Over the last few months, my Facebook newsfeed has been peppered with hysterical rants and memes about the FCC's proposed net neutrality rules that would allow ISPs to establish "priority lanes" for heavy bandwidth generators like Google and Netflix. Even though the same rules prohibit doing this at the expense of other users or content providers, pro-neutrality proponents have denounced the proposal as the death of net neutrality and, consequently, the death of the internet as we know it.
Which is almost certainly a fantastic exaggeration. But it's typical of the net neutrality debate in the US right now. And the more I hear the arguments against the FCC proposal, the more I start to realize that the whole debate is actually symptomatic of a broader, overall disconnect between telcos and consumers.
The basic assumption of most pro-neutrality groups is that if the FCC's priority-lane proposal is adopted, Comcast, A&T and every other ISP in America will actively use it to kill off rival services and transform the open internet into Comcastland (or whatever), which only the rich will be able to afford to use. Something to that effect.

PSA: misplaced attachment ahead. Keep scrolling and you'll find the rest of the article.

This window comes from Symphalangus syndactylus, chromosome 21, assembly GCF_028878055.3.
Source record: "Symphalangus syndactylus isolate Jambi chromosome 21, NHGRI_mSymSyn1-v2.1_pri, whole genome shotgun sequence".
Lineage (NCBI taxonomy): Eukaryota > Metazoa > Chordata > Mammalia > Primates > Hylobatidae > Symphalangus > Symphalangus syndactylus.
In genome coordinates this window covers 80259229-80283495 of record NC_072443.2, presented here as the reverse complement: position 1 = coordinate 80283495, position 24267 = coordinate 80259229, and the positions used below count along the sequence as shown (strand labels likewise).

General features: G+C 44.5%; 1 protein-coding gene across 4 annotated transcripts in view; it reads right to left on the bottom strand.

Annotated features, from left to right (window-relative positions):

Hyperbole aside, what interests me is the fact that Comcast et al have this reputation in the first place. The default perception seems to be that major ISPs will screw over everyone - including their own customers - to make a buck. Why is that?
A recent global consumer survey conducted by IBM (highlighted in our latest CEM & Big Data supplement) shines some light on the extent of the problem.
Basically, the rise of blogging and social media has empowered consumers to determine the reputation of a service provider's brand. Almost 60% of survey respondents get info on telecoms services via family and friends, and 56% get it from social media.